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Flashcards in Haem Drugs Deck (16):

MOA of Aspirin

What is the goal?

When is it contraindicated?

Irreversibly acetylates COX-1 and inhibits COX-2 less strongly.
Inhibiting COX-1 prevents formation of thromboxane A2 which is needed for platelet activation, so platelet activation is hence inhibited for 7-10 days (platelet lifespan)
Produces prostaglandins- reduces adhesion

Preventing coagulation. NOT for asthmatics or renal disease


What is Dipyridamole?
How does it works and when is it used?

Relatively weak effect. Inhibits platelet phosphodiesterase and prevents cAMP breakdown, reducing intracellular Ca and inhibiting platelet activation.

Preventing clots. Usually given alongside aspirin as Asasantin SR


Name the ADP receptor antagonists

What is the MOA?

Ticlopidine, clopidogrel, prasugrel and ticagrelor

ADP receptor antagonists

Prodrugs (metabolised by hepatic cytochrome P450) that selectively inhibit ADP-induced platelet aggregation by irreversibly blocking P2Y12.


Name the GPIIb/IIIa receptor antagonists

What is the MOA?
When are they used?

Tirofiban, eptifibatide and abciximab

Block the glycoprotein IIb/IIIa receptor on platelet surface, preventing them from binding to ligands that let platelets aggregate

Usually used in combination with other anti-platelets to prevent coagulation.


How does Heparin work?

Activates antithrombin and increases its inhibitory rate 1000-fold, Neutralising thrombin and activated factor X (as well as IX, XI, XI, XII, also prevents I to Ia)
Must bind to both antithrombin and thrombin simultaneously .Binding to heparin causes a conformational change in antithrombin which also accelerates its interaction with factor Xa.

Preventing coagulation by halting the clotting cascade.


Name the Xa inhibitors and explain how they work

Inhibit factor Xa which is the active enzyme in the prothrombinase complex, inhibiting the coagulation cascade.

Low molecular weight heparin (Clexane), fondaparinux, rivaroxaban and apixaban


Warfarin MOA

Interferes with the synthesis of Vitamin K-dependent proteins (by blocking vitamin K epoxide reductase) (VKOR) including prothrombin and factors VI, IX and X. It also reduces levels of proteins C and S.

Preventing coagulation by halting the clotting cascade.
Also stabilises current clots due to inhibition of Protein C


Used for?

Convert plasminogen to plasmin, which degrades the fibrin matrix of thrombi and dissolves clots. tPAs are "clot-specific" because they preferentially activate fibrin-bound plasminogen.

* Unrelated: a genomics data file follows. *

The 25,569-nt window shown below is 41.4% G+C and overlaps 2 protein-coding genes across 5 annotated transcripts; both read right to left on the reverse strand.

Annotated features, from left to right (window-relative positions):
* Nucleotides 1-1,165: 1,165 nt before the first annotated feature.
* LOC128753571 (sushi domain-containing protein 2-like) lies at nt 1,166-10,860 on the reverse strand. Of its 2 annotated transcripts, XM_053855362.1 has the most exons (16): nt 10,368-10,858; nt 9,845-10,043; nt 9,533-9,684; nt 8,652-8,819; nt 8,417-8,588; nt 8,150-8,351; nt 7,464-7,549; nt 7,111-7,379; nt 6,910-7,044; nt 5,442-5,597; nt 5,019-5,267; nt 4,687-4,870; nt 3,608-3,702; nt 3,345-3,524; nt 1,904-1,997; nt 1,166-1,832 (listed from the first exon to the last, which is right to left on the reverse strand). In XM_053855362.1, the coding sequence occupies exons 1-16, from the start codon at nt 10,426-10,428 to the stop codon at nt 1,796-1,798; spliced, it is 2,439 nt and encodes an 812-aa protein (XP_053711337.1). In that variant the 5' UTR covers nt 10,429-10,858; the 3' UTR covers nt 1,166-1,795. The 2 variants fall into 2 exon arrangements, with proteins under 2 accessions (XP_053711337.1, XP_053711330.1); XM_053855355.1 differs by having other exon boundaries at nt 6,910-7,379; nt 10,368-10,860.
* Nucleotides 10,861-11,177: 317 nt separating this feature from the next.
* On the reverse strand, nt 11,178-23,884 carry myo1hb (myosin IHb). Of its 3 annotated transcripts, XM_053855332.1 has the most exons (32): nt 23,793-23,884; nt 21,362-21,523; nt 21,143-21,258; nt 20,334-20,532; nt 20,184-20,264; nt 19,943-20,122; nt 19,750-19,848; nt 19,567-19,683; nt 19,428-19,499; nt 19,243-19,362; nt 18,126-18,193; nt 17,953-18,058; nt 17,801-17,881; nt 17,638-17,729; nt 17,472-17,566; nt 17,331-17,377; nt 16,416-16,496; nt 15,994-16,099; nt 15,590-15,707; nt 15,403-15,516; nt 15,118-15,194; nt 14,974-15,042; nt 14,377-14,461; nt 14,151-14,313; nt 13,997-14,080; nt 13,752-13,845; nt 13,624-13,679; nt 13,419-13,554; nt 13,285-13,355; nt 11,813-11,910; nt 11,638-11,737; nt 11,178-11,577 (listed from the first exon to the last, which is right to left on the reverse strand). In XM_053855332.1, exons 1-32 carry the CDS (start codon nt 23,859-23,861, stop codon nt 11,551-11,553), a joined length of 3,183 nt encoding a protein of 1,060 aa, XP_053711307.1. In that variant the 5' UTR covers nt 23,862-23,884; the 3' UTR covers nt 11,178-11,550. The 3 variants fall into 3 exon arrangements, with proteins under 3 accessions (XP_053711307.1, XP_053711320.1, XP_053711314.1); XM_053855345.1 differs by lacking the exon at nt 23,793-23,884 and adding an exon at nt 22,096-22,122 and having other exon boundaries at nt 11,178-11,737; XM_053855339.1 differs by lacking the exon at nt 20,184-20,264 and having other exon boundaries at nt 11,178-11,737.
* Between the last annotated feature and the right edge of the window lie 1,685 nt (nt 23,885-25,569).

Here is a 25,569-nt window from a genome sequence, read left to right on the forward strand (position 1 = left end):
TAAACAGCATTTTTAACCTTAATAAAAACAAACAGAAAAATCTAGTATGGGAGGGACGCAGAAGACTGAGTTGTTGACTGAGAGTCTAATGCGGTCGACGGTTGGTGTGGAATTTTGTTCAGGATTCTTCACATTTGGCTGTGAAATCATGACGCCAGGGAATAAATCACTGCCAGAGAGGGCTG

Used for Fibrinolysis

Examples: Tenecteplase, alteplase and reteplase


Hydroxyurea MOA

Blocks conversion of the cytosine nucleotide to the deoxy derivative and further inhibits DNA synthesis through blocking incorporation of the thymidine nucleotide to DNA

Used for : Chemotherapy and sickle cell anaemia and CML


What is Prothrombinx and what factors does it include?
When is it used?

Sterile freeze dried powder containing purified human coagulation factors II, IX, X and low levels of V and VII

Used as a coagulation replacement when vitamin K deficient


What is Desmopressin
When is it used?

Releases VWF from platelet granules therefore increases circulating Factor VIII

Used for :

Factor VIII deficiencies- bleeding in Haemophilia A


MOA of Tranexamic acid
When is it used?

Class: Antifibrinolytic

MOA: Inhibits plasminogen activation and thus preventing fibrinolysis

USed for :
Bleeding or risk of bleeding- ie haemorrhage following dental procedure or Menorrhagia
Or bleeding after thrombolytic drug administration


What are some TKI? What is the MOA and When are they used?

Imatinib, Nilotinib, Dasatinib

Inhibitor of TK to reduce uncontrolled growth and proliferation

Used in CML


MOA of Methotrexate

Inhibits folic acid reductase so folic acid can’t be converted to tetrahydrofolic acid, blocking purine synthesis ∴ no DNA production


MOA of 5-Fluorouracil

What are the examples?

Acts as an antimetabolite and prevents synthesis of the thymidine nucleotide, blocking DNA production

Common names:

Gemcitabine and arabinosylcytosine act in similar ways.


MOA of Doxorubicin

Inhibits DNA and RNA synthesis- interferes with topoisomerase II which is needed to stabilise DNA strands when unwinding

Chemotherapy- haematological and solid cancers